Here is my modified sun salutation. I always try to incorporate what the PT tells me into my practice. I also like to help my students do the same.
Today, in between poses I did a roll down as the vinyasa because it strengthens my core, builds heat, and I can stay off my wrist. Sometimes you have to be creative!
Maybe overcoming barriers to practice is the practice.
Let's face it, we all have them.
Recently I've polled Ashtanga practitioners on what their most common barriers are to practice, and thought I’d share some thoughts on what their responses and solutions were.
The fact of the matter is, the solutions to injury suck. What’s worse, though, is letting that stop you from practicing at all. For better or worse, you have to decide: do you modify and change your practice to work with whatever new challenge you’re up against, or do you just stop practicing?
To me, that doesn’t seem like much of a choice at all. Here’s something I’ve learned in almost twenty years of practice and more than fifteen of teaching: the practice, when done correctly, heals us. Avoiding practice because of an injury (and, of course, there are exceptions to this) usually doesn’t help anything. When done correctly, the practice heals. It keeps our joints moving, it gets our blood circulating, it calms us and helps us...
Today marks the beginning of my third month in Encinitas. And, so far (as I should perhaps have expected somehow, although it’s naturally impossible to expect this) nothing has gone as I planned. I realize now, though, that perhaps I’m not the one doing the planning.
When I announced to my community that I would be taking a sabbatical and leaving DC to study with Tim Miller for a year, I told them to keep doing their practice. We all need to remember that practicing because of an attachment to a teacher is a dead end. In fact, to practice for any reason other than a love for the practice is a dead end. Practicing because you love a teacher is like looking for something you’ll never find - teachers can give us a false sense of permanency, especially considering how formative a good teacher can be, but one of the most crucial things this practice teaches us every day is that nothing is permanent.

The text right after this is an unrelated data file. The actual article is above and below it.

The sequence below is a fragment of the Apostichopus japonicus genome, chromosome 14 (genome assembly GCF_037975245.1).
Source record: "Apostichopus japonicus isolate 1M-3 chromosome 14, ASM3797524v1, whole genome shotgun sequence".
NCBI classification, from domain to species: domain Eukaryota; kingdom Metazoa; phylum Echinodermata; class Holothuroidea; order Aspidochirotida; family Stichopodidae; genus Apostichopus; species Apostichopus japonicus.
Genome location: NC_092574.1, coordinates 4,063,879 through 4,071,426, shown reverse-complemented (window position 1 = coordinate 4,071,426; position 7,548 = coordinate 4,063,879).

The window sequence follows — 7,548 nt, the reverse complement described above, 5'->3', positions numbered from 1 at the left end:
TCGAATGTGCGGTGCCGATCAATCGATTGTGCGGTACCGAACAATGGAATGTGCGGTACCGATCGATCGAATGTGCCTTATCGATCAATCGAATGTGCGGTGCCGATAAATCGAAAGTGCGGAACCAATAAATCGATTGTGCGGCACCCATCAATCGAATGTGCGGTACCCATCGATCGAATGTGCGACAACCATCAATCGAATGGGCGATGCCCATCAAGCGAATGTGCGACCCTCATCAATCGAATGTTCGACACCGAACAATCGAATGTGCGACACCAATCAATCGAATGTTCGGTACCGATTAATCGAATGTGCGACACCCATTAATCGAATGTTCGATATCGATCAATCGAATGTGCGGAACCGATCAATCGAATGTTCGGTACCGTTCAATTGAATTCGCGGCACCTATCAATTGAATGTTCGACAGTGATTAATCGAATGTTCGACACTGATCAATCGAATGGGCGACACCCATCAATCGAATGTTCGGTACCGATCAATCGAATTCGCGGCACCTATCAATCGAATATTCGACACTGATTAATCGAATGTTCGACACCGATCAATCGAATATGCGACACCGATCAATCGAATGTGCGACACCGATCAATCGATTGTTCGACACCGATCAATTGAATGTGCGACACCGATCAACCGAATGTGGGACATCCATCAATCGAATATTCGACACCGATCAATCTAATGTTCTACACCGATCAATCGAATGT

I certainly didn’t think that I would get here and be...
Janu Sirsasana C is one of the most challenging poses of Primary Series. It's very confusing and scary to new students. This video talks about some techniques for approaching this pose.
Remember for this one, its the hip joint and the ankle that rotate - not your knee. Your knee is open about 75 degrees to the side - and there should be no pressure on your knee. It should all originate from the HIP JOINT - but people with tight hips tent to recruit flexibility from the knee here. Additionally, it is one of the deepest flexions of the knee in primary series.
I use a bench or windowsill to teach this pose to new students. This helps the student understand what the foot and hip are doing in the pose - because when the student is standing its much easier to open the hips. It also gives the student a lot more space to work with.
Want to learn more about opening your hips? Check out my online course Be Hippy!
Perhaps the hardest pose in Primary Series? I know for me it is. When I was learning this pose I literally thought it was going to pop my collar bones. Fortunately, that didn't happen.
Here are my tips to work safely into kurmasana and supta kurmasana.
Want to go even deeper into opening your hips? Try my 5 video email course here.
Or my online course Be Hippy a master class on hip opening.